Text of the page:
Be sure you get support
Written by Dan Gookin, the author of DOS for Dummies, the bestseller that spawned the entire line of For Dummies books, plus many other For Dummies big sellers, Buying a Computer For Dummies is updated to incorporate the latest technologies. It covers processor upgrades, flat panel displays, new peripherals, laptops, tablet PCs, wireless systems, and more. You’ll find information on:

Choosing a digital camera and getting images from it into your computer
Getting a network card (NIC) for a broadband modem if you want the fastest Internet connection
Making the right decisions: CRT or LCD monitor? Laser printer or ink jet? Wired network or wireless?
Software for word processing, databases, desktop publishing, home budgeting, spreadsheets, graphics. and more
Essential utilities, including antivirus, anti-spyware, and firewall software
It also arms you with important questions to ask a dealer and warning signs to look for in ads or sales pitches. Whether you are buying your very first computer, considering upgrading your current system, or replacing a system that’s outdated by today’s standards, this guide gets you past the jargon and into the wise buying mode. ASAP. PDQ.

Oh, and it also tells you what all of the acronyms at the top stand for!

Buying a Computer for Dummies 2005th Edition

CPU, Ghz, Mhz, DIMMS, RAM, ROM, AGP, ISA, PCI, USB, CRT, LCD, NIC, CCD, CIS, DP, Kbps. What do all of these acronyms mean?
Are you baffled by computer technology and technology? Intimidated by computer salespeople who grimace or grin when you say “gizmo?” Buying a Computer For Dummies 2005 Edition gives you the ABCs of buying a computer. You don’t have to be able to talk tech; you just have to know what you want and how to get it. This guide turns evaluating the mind-boggling options into a simple five-step process, complete with software and hardware worksheets to help you pick a computer just for you. You’ll discover how to:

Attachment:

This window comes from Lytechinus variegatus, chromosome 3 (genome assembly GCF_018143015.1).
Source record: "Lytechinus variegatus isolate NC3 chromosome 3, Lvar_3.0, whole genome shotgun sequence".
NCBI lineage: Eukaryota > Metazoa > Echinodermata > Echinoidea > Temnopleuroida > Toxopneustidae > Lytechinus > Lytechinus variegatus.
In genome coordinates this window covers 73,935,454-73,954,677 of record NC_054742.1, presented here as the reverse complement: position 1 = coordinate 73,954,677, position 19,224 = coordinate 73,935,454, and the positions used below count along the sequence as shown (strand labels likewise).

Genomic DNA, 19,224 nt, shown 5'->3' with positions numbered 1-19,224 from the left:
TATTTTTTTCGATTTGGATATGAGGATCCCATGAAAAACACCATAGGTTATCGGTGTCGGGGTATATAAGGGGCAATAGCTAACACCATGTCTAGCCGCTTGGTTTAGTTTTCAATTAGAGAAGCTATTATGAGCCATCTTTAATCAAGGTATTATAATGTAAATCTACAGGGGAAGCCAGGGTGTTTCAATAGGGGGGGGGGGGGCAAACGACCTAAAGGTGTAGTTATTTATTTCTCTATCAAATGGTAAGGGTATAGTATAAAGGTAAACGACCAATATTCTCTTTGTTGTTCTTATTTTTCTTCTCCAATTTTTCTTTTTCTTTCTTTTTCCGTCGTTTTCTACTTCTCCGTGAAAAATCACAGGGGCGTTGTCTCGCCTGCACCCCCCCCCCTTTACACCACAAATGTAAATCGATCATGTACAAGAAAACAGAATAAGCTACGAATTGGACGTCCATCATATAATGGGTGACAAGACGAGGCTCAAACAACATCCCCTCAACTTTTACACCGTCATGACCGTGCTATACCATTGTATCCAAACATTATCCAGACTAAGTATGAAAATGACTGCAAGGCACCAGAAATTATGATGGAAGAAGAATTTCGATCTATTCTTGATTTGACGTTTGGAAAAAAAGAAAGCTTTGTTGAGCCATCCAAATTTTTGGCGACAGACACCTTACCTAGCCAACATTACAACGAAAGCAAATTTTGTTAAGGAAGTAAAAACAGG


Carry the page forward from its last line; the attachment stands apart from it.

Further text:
Choose the right software for your needs
Pick the right peripherals, including monitor, printer, scanner, modem, keyboard, and more
Spend “extra” money strategically to get more computer power for your buck
Choose disk drives, including info on CD-ROM, DVD, Floppy, Zip, and flash memory cards
Be sure you get support
Written by Dan Gookin, the author of DOS for Dummies, the bestseller that spawned the entire line of For Dummies books, plus many other For Dummies big sellers, Buying a Computer For Dummies is updated to incorporate the latest technologies. It covers processor upgrades, flat panel displays, new peripherals, laptops, tablet PCs, wireless systems, and more. You’ll find information on:

Choosing a digital camera and getting images from it into your computer
Getting a network card (NIC) for a broadband modem if you want the fastest Internet connection
Making the right decisions: CRT or LCD monitor? Laser printer or ink jet? Wired network or wireless?
Software for word processing, databases, desktop publishing, home budgeting, spreadsheets, graphics. and more
Essential utilities, including antivirus, anti-spyware, and firewall software
It also arms you with important questions to ask a dealer and warning signs to look for in ads or sales pitches. Whether you are buying your very first computer, considering upgrading your current system, or replacing a system that’s outdated by today’s standards, this guide gets you past the jargon and into the wise buying mode. ASAP. PDQ.

Oh, and it also tells you what all of the acronyms at the top stand for!